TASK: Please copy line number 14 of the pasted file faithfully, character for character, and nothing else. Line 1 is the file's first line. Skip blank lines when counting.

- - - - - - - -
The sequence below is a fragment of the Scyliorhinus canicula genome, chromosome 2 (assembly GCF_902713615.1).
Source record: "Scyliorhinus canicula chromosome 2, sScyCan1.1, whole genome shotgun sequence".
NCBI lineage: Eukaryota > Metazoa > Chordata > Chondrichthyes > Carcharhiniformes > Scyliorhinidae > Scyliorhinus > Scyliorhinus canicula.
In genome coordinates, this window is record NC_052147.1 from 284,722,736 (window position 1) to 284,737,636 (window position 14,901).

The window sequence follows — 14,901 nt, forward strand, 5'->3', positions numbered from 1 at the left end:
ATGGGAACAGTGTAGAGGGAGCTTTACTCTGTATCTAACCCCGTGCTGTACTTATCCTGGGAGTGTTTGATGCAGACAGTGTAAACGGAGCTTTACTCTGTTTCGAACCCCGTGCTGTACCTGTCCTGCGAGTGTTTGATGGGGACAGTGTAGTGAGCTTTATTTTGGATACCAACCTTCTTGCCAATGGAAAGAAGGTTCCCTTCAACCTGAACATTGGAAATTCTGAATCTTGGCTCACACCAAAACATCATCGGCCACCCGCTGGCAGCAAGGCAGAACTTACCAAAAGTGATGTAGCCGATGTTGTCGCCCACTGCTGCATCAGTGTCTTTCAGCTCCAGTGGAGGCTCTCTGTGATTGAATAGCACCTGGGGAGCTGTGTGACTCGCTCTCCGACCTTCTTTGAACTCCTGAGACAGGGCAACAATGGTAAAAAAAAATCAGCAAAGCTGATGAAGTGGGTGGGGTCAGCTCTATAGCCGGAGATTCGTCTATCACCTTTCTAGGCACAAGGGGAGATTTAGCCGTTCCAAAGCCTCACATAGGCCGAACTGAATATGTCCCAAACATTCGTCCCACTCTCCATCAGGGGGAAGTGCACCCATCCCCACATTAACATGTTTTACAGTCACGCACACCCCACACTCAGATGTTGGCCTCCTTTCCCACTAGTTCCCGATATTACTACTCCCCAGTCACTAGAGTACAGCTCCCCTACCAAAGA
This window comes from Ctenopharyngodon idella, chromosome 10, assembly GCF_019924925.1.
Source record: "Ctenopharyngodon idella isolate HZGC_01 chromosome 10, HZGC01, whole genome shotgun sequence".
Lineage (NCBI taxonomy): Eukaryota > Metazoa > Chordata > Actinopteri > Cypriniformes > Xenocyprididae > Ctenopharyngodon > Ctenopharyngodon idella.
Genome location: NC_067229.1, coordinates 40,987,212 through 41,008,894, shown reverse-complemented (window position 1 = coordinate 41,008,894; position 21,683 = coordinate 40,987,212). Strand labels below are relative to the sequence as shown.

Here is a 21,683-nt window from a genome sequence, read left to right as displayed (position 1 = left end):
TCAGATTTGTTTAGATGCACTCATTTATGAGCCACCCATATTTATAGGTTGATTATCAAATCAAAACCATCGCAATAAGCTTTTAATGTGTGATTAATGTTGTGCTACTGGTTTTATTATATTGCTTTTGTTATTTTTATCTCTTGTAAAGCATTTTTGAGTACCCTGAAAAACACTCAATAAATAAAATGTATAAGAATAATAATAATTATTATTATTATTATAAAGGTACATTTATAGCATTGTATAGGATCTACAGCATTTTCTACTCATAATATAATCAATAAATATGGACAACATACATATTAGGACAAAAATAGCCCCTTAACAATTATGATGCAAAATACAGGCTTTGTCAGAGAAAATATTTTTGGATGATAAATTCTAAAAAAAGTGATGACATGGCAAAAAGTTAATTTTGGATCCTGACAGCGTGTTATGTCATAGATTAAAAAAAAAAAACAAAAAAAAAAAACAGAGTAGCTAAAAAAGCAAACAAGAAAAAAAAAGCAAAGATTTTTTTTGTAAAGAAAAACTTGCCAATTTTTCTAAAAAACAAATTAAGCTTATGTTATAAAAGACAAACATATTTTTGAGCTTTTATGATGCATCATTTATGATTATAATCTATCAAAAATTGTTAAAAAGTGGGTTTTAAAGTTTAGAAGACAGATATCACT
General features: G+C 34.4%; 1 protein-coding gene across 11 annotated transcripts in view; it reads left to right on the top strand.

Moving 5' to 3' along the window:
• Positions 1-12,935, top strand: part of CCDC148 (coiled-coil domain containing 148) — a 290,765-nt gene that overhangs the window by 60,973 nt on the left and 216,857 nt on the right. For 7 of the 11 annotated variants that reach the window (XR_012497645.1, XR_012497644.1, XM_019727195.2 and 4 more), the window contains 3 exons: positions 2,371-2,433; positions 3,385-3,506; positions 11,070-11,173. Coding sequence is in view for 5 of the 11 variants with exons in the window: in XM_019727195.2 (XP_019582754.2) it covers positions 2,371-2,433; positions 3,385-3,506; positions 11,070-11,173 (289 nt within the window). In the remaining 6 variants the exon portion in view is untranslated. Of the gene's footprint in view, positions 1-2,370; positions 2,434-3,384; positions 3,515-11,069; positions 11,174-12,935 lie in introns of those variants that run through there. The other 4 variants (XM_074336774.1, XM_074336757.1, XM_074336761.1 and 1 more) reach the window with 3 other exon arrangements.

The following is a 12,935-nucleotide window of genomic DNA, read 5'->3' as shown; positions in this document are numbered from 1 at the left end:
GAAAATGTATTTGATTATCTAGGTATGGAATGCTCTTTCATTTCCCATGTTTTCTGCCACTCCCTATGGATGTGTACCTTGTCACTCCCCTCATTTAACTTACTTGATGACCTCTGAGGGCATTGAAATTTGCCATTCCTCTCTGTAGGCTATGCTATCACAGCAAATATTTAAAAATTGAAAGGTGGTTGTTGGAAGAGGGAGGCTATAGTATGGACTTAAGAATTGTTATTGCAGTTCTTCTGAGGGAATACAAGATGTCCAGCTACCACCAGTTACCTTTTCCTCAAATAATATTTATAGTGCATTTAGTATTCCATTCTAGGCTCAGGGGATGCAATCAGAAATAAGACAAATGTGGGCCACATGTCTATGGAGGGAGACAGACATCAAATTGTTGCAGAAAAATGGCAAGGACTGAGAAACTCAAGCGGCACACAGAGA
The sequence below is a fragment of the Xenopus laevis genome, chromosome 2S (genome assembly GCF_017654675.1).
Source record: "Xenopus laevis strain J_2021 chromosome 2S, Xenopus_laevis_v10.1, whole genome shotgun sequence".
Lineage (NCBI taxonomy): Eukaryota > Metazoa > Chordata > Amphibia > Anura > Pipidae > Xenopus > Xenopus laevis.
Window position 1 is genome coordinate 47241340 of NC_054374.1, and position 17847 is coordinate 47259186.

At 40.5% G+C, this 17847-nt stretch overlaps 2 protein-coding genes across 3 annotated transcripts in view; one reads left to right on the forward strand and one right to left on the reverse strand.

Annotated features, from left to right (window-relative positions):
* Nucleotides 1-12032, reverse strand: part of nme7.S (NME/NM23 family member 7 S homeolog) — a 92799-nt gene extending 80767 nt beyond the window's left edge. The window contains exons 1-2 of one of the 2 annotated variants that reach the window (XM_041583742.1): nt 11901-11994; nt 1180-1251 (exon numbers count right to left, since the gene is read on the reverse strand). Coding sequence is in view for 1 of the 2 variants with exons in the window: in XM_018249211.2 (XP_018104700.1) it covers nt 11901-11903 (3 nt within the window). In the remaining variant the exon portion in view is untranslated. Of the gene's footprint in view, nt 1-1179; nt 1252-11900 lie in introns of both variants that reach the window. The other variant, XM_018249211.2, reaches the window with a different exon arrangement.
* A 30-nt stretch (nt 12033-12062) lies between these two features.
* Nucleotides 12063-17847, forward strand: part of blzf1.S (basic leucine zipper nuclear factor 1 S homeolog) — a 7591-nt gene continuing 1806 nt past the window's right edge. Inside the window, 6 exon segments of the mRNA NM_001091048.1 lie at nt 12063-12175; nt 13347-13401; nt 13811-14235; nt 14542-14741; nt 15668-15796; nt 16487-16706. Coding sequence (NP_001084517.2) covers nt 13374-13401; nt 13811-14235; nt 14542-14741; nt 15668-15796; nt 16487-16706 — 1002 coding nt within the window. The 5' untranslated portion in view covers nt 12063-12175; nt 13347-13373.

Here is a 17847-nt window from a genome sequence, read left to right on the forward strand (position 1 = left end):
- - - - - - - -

Moving 5' to 3' along the window: